Suntech Power defaults. Solar troubles reach China.

Suntech Power Holdings, one of the world's largest solar-panel manufacturers, has defaulted on $541 million in bonds. The inability of Suntech Power to make payments on its debt is part of a consolidation of the market's oversupply of cheap solar panels from China.

An employee talks to a visitor at the Suntech booth of a photovoltaic industry exhibition in Beijing. Suntech's default suggests that solar market consolidation is creeping into China, where government subsidies have long muted market realities.

The worldwide glut in solar panels has finally reached China, which created the surplus.

Suntech Power Holdings, one of the world's largest manufacturers of solar panels, said it has failed to make payment on $541 million in bonds, which were due last Friday. In a statement, the manufacturer based in Wuxi, China, said it is working on "strategic alternatives" with lenders and potential investors. It's stock, which in 2007 traded above $80 a share on the New York Stock Exchange, closed at 59 cents on Tuesday, its lowest close on record.

Solar panelmakers worldwide have suffered as Chinese panels flooded the market. Plunging prices have forced companies worldwide to shut down operations or declare bankruptcy. In perhaps the most infamous case, California-based Solyndra received $528 million in Department of Energy loan guarantees and then went bankrupt in 2011. 

Last year the US government imposed tariffs on Chinese solar manufacturers in an effort to curb the "dumping" of underpriced products.

"The long-term future for solar is bright, but the market is going through an adjustment period,"  Trevor Houser, a partner at Rhodium Group, a New York-based consultancy, said via telephone.

The falling prices of panels have had a positive effect on sales. In 2012, the US solar market grew by 76 percent, installing a record 3.3 gigawatts of capacity, enough to power more than 500,000 homes, according to the Solar Energy Industries Association (SEIA) and GTM Research.

“We’ve brought more new solar online in 2012 than in the three prior years combined," said Rhone Resch, president and CEO of SEIA, in a statement last week. "This sustained growth is enabling the solar industry to create thousands of good jobs and to provide clean, affordable energy for more families, businesses, utilities, and the military than ever before."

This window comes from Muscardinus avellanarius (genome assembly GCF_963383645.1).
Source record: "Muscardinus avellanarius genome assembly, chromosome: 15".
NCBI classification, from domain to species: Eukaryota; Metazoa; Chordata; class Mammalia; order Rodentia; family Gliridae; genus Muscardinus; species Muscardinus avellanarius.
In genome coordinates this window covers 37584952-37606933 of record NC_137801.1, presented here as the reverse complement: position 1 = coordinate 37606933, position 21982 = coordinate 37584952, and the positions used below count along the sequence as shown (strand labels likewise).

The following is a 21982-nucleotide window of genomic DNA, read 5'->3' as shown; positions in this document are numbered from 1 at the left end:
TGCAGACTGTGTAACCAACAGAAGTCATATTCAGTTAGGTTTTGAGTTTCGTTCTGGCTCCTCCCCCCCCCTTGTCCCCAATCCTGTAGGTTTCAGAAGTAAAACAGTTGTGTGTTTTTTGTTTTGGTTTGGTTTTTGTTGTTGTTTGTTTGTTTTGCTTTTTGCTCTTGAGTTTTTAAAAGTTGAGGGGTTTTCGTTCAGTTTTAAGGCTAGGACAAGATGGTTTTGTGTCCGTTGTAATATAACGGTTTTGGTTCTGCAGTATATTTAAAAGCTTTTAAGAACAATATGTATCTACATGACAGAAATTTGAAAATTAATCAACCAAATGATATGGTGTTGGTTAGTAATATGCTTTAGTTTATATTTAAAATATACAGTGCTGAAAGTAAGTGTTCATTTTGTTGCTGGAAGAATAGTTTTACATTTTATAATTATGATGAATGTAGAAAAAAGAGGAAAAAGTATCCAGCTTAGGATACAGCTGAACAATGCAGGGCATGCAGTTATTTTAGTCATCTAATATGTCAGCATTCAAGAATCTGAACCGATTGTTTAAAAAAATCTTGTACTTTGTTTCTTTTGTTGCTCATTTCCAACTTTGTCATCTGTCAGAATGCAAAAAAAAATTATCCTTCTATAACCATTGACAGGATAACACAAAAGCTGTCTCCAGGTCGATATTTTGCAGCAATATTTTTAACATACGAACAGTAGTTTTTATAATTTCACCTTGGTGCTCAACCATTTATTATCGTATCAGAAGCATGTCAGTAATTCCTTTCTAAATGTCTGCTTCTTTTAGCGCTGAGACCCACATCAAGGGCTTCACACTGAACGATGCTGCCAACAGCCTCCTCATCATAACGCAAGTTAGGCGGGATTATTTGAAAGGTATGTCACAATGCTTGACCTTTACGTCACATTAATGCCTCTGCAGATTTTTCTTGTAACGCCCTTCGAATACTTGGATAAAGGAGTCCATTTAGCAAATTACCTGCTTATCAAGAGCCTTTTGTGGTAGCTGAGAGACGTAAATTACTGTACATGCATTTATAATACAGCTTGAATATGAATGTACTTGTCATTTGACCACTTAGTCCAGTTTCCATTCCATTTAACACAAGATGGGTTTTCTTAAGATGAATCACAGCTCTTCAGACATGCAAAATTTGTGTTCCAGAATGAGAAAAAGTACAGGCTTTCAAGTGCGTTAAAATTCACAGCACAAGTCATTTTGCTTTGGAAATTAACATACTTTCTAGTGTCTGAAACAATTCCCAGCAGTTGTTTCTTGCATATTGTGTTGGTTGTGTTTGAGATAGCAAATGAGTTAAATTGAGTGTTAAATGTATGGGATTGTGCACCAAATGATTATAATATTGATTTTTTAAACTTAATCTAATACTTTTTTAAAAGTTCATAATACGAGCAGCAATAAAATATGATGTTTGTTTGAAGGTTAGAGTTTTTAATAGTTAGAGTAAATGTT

The demand just is not growing fast enough, leading to a global consolidation of solar panel manufacturers. 

The news about Suntech suggests the consolidation is creeping into China, where government subsidies have long muted market realities. Other major Chinese producers including Yingli Green Energy Ltd., LDK Solar Co,. and Trina Solar Ltd. have reported heavy losses, according to the Associated Press.

In the long run, the consolidation may be good for solar. As the market sorts through excess supply, panel prices will stabilize, offering the remaining American and European solar companies to compete with fewer artificially-cheap products. 

"This is normal," said Mr. Houser, who leads Rhodium Group's energy and natural resources work. "This is what you would expect to see in a booming technology."

You've read  of  free articles. Subscribe to continue.
Real news can be honest, hopeful, credible, constructive.
What is the Monitor difference? Tackling the tough headlines – with humanity. Listening to sources – with respect. Seeing the story that others are missing by reporting what so often gets overlooked: the values that connect us. That’s Monitor reporting – news that changes how you see the world.

Dear Reader,

About a year ago, I happened upon this statement about the Monitor in the Harvard Business Review – under the charming heading of “do things that don’t interest you”:

“Many things that end up” being meaningful, writes social scientist Joseph Grenny, “have come from conference workshops, articles, or online videos that began as a chore and ended with an insight. My work in Kenya, for example, was heavily influenced by a Christian Science Monitor article I had forced myself to read 10 years earlier. Sometimes, we call things ‘boring’ simply because they lie outside the box we are currently in.”

If you were to come up with a punchline to a joke about the Monitor, that would probably be it. We’re seen as being global, fair, insightful, and perhaps a bit too earnest. We’re the bran muffin of journalism.

But you know what? We change lives. And I’m going to argue that we change lives precisely because we force open that too-small box that most human beings think they live in.

The Monitor is a peculiar little publication that’s hard for the world to figure out. We’re run by a church, but we’re not only for church members and we’re not about converting people. We’re known as being fair even as the world becomes as polarized as at any time since the newspaper’s founding in 1908.

We have a mission beyond circulation, we want to bridge divides. We’re about kicking down the door of thought everywhere and saying, “You are bigger and more capable than you realize. And we can prove it.”

If you’re looking for bran muffin journalism, you can subscribe to the Monitor for $15. You’ll get the Monitor Weekly magazine, the Monitor Daily email, and unlimited access to

QR Code to Suntech Power defaults. Solar troubles reach China.
Read this article in
QR Code to Subscription page
Start your subscription today